Three Southern California seed and fertilizer providers – All Star Seed Inc., La Valle Sabbia and Abatti – have to pay a fine of $187,500 to settle a discrimination lawsuit filed by the U.S. Equal Employment Opportunity Commission (EEOC). The companies are fined on the grounds of a discrimination procedure which occurred during recruitment process when a number of job applicants were subjected to illegal medical and genetic inquiries. The EEOC said that the three companies demanded from applicants to undergo physical examinations and fill in questionnaires regarding their health. According to the EEOC, the questionnaire included improper queries about applicant’s medical conditions and health history of their families.
Marla Stern-Knowlton, director of the EEOC’s San Diego office, commented that “there are strict guidelines prohibiting inquiries into a job applicant’s medical condition and disability prior to hire”. She also stressed that “Even after hire, employers should avoid asking questions about an applicant’s medical condition if it is not job-related. With respect to genetic information — or family medical history — the law is even more restrictive in that most employers may never ask or acquire genetic information from applicants or employees.”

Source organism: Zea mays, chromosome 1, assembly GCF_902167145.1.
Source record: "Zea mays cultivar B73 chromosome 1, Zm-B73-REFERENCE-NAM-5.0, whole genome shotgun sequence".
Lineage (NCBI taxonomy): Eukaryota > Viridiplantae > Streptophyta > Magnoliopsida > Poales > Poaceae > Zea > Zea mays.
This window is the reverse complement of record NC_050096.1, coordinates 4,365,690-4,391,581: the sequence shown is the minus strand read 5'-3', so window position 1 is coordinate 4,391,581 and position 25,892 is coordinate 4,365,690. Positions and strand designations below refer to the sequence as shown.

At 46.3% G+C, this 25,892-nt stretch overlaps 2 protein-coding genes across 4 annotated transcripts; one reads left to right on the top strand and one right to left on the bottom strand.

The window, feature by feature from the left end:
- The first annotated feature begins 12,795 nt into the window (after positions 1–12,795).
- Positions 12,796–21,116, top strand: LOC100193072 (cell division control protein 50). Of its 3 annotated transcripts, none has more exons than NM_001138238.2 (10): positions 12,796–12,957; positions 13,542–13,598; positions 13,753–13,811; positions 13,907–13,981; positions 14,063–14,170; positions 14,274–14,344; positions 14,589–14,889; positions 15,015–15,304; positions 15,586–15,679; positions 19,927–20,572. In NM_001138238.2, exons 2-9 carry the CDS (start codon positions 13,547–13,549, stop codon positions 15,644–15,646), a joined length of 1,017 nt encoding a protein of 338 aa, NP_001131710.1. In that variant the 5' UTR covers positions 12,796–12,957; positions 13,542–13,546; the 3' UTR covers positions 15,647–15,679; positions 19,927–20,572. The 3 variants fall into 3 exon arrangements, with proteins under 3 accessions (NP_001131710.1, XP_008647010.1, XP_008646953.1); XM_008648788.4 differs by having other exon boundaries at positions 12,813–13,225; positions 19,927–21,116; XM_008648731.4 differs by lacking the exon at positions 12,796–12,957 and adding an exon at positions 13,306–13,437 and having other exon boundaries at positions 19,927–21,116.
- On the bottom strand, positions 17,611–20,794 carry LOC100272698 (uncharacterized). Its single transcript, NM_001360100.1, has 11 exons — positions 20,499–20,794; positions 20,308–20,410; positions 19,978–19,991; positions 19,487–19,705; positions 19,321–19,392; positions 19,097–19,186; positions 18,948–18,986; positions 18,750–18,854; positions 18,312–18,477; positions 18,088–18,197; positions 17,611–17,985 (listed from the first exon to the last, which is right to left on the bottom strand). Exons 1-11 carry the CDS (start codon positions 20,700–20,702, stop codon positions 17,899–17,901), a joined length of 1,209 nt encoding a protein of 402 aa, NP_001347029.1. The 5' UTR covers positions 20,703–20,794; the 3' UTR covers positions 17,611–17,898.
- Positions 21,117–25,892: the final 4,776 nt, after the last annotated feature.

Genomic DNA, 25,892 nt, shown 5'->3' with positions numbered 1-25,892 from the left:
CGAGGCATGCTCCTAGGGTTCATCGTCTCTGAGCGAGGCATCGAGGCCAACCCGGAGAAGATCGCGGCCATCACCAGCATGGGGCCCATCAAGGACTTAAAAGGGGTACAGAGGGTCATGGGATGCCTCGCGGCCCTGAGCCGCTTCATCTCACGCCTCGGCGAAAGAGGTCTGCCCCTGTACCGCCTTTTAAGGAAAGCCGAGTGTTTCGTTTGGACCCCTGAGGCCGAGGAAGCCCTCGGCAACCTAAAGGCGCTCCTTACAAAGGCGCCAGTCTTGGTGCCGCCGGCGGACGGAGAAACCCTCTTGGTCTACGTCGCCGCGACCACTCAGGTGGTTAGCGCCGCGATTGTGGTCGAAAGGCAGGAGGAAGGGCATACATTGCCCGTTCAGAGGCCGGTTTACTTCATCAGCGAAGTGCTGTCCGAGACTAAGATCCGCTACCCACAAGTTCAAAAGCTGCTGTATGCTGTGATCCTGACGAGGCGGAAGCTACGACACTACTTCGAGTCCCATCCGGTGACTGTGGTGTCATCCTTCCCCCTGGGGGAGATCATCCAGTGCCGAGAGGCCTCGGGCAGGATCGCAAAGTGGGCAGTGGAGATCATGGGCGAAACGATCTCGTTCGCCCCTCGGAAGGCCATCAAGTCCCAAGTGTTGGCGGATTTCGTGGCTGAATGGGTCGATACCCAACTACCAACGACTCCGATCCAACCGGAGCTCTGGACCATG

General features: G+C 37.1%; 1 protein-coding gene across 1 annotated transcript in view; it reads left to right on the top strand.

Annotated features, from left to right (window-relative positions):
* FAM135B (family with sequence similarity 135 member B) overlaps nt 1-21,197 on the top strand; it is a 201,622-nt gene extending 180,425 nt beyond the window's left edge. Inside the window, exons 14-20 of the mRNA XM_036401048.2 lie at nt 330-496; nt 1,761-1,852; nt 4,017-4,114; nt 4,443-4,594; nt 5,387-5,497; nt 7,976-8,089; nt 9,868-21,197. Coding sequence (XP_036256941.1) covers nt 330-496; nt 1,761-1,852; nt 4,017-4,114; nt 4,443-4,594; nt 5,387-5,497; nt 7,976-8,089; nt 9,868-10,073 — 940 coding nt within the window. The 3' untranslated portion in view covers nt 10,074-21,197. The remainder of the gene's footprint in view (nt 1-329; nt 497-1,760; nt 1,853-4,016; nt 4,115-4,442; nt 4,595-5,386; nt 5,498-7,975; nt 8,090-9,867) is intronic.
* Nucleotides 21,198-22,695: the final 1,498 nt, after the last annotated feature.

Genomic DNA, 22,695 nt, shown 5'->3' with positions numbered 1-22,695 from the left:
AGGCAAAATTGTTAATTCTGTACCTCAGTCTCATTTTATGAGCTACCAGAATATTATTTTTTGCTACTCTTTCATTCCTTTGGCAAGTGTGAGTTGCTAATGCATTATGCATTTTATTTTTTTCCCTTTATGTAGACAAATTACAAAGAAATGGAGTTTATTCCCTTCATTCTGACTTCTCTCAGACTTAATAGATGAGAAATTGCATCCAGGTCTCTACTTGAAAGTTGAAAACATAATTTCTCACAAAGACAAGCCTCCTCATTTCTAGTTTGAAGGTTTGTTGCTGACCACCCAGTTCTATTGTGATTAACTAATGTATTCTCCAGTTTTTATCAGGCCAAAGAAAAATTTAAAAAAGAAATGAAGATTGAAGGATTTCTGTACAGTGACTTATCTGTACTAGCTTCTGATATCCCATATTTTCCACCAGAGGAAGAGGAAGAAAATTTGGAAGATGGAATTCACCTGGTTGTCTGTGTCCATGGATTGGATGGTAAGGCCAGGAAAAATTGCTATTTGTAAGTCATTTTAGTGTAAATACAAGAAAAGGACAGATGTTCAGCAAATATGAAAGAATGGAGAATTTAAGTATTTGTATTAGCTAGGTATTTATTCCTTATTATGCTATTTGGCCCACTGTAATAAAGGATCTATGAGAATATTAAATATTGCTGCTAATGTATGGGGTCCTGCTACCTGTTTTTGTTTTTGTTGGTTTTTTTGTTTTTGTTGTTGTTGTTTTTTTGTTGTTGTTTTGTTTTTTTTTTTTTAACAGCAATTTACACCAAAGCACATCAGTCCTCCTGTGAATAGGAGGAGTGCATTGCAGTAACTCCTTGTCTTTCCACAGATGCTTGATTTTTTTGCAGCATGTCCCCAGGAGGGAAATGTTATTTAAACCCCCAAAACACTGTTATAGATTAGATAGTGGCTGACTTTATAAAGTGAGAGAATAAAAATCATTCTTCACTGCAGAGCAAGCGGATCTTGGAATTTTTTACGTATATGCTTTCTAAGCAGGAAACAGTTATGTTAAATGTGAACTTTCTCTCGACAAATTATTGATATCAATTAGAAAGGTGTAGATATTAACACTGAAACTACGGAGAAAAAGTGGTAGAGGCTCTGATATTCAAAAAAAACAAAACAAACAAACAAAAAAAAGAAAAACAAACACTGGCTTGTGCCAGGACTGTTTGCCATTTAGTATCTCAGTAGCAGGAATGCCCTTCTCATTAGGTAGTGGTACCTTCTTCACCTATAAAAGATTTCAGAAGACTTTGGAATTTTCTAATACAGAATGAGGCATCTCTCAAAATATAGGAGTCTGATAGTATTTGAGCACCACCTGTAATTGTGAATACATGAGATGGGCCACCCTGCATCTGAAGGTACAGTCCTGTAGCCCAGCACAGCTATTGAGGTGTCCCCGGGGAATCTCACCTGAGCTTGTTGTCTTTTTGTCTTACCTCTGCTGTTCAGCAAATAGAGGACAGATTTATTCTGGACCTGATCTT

As a result of these illegal inquiries, at least one application is known to have been dismissed. Moreover, in 2010, a temporary worker applied for a full-time permanent dispatcher position in Long Beach but was informed that he would be considered for the position after taking physical examinations and drug tests. The person thus remained in his temporary position pending the results. The medical examination later revealed disability-related information and family medical history that was unrelated to the position. Based on these results, the temporary worker was not dismissed despite the fact that the prior condition had no relationship to his work that he was already successfully performing. At least three other applicants underwent similar situation. Moreover, the EEOC also informed that the three companies did not keep the confidentiality of the medical and genetic information adequately.